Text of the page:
Time to Shine: DSM Named Top Latina Blogger
Top Latina Blogger: Owning My Legacy of Success
While in Florida with my family a few weeks ago, I received an email that would alter the way I see this blog forever. After sending in my application, with nothing more than a wish and prayer, I found out that De Su Mama was chosen as a Top Bloguera (Latina blogger) by LATISM.
In my social media circles, I would often refer to myself and this blog as “small”. I would say things like “small blogs can do big things, too!” or “I hope they’re willing to work with small bloggers”. Supporters of my work would get angry, yelling at me that DSM was not small. Compared to them, I am. But what I’ve learned from those amazing women, and after the Top Bloguera’s retreat in New York City, is that my impact is not small. Nor can it be compared or replicated. I learned that I was the one thinking small, putting boundaries on the success and dreams I’m capable of achieving.
I admit that I ‘ve suffered from low self esteem for most of my life. But I’ve never been so low that I didn’t dare to dream. I remember, years ago, after my first love had broken my heart, I ran into his best friend while grocery shopping. I was still in college, unsure of my future. So when he asked me what I wanted to do with my life, I said, “I’m going to write a book. One day you’ll see my name on the shelves of Barnes and Noble.”
I knew the guy I dated for years had dumped me because I was a sappy, clingy girl. I wanted his best friend to go tell him how independent and strong I was; how attractive and sexy I was. While I did (do) dream of writing a book, I was totally faking it that day at the grocery store.
The Top Bloguera’s retreat started off kind of like that for me – I cried on the plane ride there and faked it for most of the first day. I knew my value would be assessed from the moment I walked in. I was terrified, yet determined to look like the legacy of success that LATISM believed me to be.
The organizers at LATISM had secured funding from very generous sponsors like Suaze and Google to completely fund my flight to New York, as well as many nights stay at the beautiful Waldorf Astoria on Park Avenue. And while I felt honored and humbled by LATISM’s belief in my work, the ability to let my guard down occurred solely because of the 3 girls I roomed with – Staci, Tiany and Claudya.
As Latinas, we each have varying stories of identity and connection to our heritage. Even still, we connected as a unit, pushing each other to make the most of the trip, cheering each other on, crying together, laughing till 2am, and peeling away the anxieties that we all came to New York with.
The #TopBloguera retreat was jam packed with informative sessions on business plans, presentations by marketing gurus, film producers and others who are taking their social media presence to “the next level”. But the woman that most moved me was Pauline Campos, the new columnist at Latina Magazine.
Pauline is a writer. She makes no claims to be anything else. With her daughter sitting quietly at the table beside her, Pauline was barely audible during her presentation. I rushed up to the front. I wanted to hear her thoughts on getting published, taking her voice from online to print, and to soak up the wisdom of someone on a path I so desire for myself.
What she said will forever change my life… “Writers are both vane and insecure. You know your stuff is good, or you wouldn’t put it out there, but you are horribly insecure and need constant reassurance. You wonder, ‘why would anyone want to read this?'”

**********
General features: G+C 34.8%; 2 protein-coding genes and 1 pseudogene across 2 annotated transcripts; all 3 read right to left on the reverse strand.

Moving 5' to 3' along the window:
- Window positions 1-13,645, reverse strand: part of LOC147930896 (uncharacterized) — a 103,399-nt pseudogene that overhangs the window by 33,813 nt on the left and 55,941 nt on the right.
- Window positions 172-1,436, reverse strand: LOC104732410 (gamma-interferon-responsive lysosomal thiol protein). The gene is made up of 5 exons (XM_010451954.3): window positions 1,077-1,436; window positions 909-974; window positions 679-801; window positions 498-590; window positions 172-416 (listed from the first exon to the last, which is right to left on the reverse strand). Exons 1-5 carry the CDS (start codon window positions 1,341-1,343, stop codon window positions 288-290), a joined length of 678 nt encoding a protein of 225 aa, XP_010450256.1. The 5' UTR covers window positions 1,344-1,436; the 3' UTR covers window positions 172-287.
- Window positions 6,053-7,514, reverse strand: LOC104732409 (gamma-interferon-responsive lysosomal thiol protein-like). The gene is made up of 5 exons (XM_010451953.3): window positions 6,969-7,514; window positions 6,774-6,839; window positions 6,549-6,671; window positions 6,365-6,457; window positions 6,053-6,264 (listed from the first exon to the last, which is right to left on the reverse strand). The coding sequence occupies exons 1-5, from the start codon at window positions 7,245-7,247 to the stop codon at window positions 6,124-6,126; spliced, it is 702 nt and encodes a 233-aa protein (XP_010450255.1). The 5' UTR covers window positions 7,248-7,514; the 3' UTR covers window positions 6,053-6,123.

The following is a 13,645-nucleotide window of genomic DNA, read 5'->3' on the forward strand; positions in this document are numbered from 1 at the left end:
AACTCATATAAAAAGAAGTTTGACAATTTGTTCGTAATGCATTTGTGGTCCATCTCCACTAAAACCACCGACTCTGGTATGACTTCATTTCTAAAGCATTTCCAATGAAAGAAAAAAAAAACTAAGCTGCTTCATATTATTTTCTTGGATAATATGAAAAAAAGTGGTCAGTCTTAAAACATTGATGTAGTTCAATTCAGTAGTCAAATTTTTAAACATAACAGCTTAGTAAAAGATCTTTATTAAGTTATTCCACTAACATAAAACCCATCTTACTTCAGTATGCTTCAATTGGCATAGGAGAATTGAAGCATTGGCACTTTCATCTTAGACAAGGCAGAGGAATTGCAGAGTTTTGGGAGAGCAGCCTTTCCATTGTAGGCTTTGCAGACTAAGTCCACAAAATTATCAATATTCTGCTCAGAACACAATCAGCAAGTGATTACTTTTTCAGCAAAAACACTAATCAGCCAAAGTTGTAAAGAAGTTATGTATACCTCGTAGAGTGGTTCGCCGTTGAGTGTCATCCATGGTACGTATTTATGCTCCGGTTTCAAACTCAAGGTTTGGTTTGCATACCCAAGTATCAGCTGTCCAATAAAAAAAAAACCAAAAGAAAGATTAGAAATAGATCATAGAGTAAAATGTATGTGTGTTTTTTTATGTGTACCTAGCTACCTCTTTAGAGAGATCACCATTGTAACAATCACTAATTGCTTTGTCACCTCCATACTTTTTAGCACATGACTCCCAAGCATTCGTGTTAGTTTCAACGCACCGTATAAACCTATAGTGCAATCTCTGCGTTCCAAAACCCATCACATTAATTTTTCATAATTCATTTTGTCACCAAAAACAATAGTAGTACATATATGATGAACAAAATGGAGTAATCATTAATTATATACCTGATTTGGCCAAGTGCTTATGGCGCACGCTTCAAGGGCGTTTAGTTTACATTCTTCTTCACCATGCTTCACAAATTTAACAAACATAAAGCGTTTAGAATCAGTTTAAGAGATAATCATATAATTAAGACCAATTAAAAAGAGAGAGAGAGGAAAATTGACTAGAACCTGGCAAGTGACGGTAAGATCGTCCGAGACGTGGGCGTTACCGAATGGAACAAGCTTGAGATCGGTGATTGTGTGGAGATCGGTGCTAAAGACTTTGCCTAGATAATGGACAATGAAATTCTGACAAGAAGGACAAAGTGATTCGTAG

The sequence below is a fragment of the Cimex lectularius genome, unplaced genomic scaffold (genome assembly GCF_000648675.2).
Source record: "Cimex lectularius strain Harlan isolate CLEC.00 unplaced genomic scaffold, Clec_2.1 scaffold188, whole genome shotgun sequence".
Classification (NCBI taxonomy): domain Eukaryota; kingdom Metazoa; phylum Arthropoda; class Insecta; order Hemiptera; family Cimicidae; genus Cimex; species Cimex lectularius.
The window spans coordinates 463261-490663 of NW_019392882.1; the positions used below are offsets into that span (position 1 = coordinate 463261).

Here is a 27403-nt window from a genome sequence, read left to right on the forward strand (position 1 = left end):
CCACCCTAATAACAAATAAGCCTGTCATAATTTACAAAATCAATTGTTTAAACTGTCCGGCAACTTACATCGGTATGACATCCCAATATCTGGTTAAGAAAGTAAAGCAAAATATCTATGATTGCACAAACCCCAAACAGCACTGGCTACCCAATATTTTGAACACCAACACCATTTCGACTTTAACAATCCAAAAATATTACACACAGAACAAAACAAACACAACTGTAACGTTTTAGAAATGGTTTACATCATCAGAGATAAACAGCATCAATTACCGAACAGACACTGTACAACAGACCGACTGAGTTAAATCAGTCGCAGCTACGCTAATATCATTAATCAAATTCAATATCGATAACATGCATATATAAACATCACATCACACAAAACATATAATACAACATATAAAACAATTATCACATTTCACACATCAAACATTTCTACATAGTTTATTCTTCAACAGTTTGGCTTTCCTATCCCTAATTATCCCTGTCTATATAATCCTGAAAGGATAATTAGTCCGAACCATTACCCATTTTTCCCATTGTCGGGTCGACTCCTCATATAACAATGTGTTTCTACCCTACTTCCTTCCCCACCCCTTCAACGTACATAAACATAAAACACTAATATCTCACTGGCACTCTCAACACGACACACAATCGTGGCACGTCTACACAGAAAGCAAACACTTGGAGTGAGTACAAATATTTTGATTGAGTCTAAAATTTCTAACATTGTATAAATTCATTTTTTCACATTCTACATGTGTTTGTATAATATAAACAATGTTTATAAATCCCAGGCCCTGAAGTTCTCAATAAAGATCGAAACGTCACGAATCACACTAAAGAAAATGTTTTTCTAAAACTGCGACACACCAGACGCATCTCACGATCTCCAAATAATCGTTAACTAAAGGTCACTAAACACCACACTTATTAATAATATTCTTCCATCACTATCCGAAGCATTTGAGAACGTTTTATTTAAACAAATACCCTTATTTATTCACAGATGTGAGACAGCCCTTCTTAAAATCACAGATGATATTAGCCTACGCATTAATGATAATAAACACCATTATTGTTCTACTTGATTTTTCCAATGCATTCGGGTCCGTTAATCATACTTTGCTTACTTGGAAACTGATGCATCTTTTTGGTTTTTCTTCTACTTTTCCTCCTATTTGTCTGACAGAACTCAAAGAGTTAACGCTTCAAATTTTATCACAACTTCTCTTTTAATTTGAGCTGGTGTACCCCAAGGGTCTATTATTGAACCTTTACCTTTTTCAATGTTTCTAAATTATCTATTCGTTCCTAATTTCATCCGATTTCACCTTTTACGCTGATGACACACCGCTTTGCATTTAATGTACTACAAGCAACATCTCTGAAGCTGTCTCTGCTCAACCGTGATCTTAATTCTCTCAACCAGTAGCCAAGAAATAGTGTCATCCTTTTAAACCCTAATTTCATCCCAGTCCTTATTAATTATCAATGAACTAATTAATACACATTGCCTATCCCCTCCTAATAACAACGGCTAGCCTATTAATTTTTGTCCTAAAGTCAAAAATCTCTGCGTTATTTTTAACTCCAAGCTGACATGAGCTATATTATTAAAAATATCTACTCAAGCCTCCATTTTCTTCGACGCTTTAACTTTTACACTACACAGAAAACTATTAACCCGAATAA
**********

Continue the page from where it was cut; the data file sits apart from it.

I want to thank Pauline, a complete stranger, for letting me own the most insane parts of who I am – the vanity that allows me to share and the terrified insecurity that shrinks from constant marketing and social media.
During the retreat, LATISM secured the opportunity to meet with UN officials and tour the United Nations building privately. As we walked into the building that is currently (as in, THIS week) housing political leaders of many nations, discussing matters that really impact our world (like Syria, not Cyrus), I felt my confidence budding. I felt faith seeping into my body. I felt my voice rise from a quiet hush to a yearning to rush home and speak, write and tell anyone that will listen why I am destined to create a legacy of success.
So, to my first love and to my forever love, to my best friends and my enemies, to the social media leaders who support me and to those who have no idea who I am: I am a Top Bloguera and I want to write a book.
I know now why I started De Su Mama. As a Latina married to an African American man, raising multiracial children has come with struggle. Even now, at 3 years old, Alina is teaching me that proactive parenting, when it comes to racial identity and societal diversity, is absolutely necessary. Our Latino culture sometimes shuns this discussion. Conversation of skin color and discrimination are almost non-existent. But it doesn’t have to be that way. We can still honor our heritage and family legacies, while prompting authentic conversations on issues that impact our children. I am no less Latino for wanting this; in fact, I believe it makes me more whole. Ultimately, for brown moms raising black babies, we need to nurture our hopes, not squander the dreams we have for our multiracial children. And, dear Universe, I’m asking you to help me achieve this. I’m asking be apart of the change that my children deserve. They inherit two cultures, two races, yet I sincerely believe there is only one identity to build. Perhaps balanced by a hyphen, but one nonetheless.
With utmost respect and the promise to work my ass off,
Vanessa, la Mama de Alina y Sebastian